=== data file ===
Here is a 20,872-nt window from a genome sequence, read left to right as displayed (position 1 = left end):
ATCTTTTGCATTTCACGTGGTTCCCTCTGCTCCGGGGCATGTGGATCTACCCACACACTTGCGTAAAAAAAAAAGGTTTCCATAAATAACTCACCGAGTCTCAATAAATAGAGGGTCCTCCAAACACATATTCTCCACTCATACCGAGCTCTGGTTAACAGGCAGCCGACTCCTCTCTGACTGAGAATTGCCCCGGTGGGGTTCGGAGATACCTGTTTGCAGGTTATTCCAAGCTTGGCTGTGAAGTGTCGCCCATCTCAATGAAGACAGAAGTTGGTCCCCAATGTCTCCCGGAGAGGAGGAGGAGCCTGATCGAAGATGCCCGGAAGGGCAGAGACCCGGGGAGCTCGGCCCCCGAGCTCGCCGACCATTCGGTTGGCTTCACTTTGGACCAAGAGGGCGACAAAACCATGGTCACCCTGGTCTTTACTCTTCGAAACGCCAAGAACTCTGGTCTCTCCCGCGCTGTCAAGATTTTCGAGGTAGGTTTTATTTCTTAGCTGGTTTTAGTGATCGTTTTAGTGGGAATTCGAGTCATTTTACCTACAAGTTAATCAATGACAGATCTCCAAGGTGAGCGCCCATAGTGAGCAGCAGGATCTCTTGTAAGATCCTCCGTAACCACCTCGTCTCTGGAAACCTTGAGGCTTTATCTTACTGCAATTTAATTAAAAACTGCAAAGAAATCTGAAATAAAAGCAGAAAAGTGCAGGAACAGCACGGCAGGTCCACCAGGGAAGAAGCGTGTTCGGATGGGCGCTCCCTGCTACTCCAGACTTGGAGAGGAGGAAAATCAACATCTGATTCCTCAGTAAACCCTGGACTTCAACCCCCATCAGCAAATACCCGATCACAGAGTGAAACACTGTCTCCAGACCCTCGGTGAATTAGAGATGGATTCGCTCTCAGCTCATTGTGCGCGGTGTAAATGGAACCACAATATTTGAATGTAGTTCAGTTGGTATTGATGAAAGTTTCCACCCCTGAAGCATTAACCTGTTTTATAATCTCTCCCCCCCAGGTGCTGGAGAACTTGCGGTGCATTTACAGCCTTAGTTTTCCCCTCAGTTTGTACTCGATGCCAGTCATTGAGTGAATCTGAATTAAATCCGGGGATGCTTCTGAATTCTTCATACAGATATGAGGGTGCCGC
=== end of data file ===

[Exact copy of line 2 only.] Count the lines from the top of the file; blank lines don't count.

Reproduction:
ATCTTTTGCATTTCACGTGGTTCCCTCTGCTCCGGGGCATGTGGATCTACCCACACACTTGCGTAAAAAAAAAAGGTTTCCATAAATAACTCACCGAGTCTCAATAAATAGAGGGTCCTCCAAACACATATTCTCCACTCATACCGAGCTCTGGTTAACAGGCAGCCGACTCCTCTCTGACTGAGAATTGCCCCGGTGGGGTTCGGAGATACCTGTTTGCAGGTTATTCCAAGCTTGGCTGTGAAGTGTCGCCCATCTCAATGAAGACAGAAGTTGGTCCCCAATGTCTCCCGGAGAGGAGGAGGAGCCTGATCGAAGATGCCCGGAAGGGCAGAGACCCGGGGAGCTCGGCCCCCGAGCTCGCCGACCATTCGGTTGGCTTCACTTTGGACCAAGAGGGCGACAAAACCATGGTCACCCTGGTCTTTACTCTTCGAAACGCCAAGAACTCTGGTCTCTCCCGCGCTGTCAAGATTTTCGAGGTAGGTTTTATTTCTTAGCTGGTTTTAGTGATCGTTTTAGTGGGAATTCGAGTCATTTTACCTACAAGTTAATCAATGACAGATCTCCAAGGTGAGCGCCCATAGTGAGCAGCAGGATCTCTTGTAAGATCCTCCGTAACCACCTCGTCTCTGGAAACCTTGAGGCTTTATCTTACTGCAATTTAATTAAAAACTGCAAAGAAATCTGAAATAAAAGCAGAAAAGTGCAGGAACAGCACGGCAGGTCCACCAGGGAAGAAGCGTGTTCGGATGGGCGCTCCCTGCTACTCCAGACTTGGAGAGGAGGAAAATCAACATCTGATTCCTCAGTAAACCCTGGACTTCAACCCCCATCAGCAAATACCCGATCACAGAGTGAAACACTGTCTCCAGACCCTCGGTGAATTAGAGATGGATTCGCTCTCAGCTCATTGTGCGCGGTGTAAATGGAACCACAATATTTGAATGTAGTTCAGTTGGTATTGATGAAAGTTTCCACCCCTGAAGCATTAACCTGTTTTATAATCTCTCCCCCCCAGGTGCTGGAGAACTTGCGGTGCATTTACAGCCTTAGTTTTCCCCTCAGTTTGTACTCGATGCCAGTCATTGAGTGAATCTGAATTAAATCCGGGGATGCTTCTGAATTCTTCATACAGATATGAGGGTGCCGC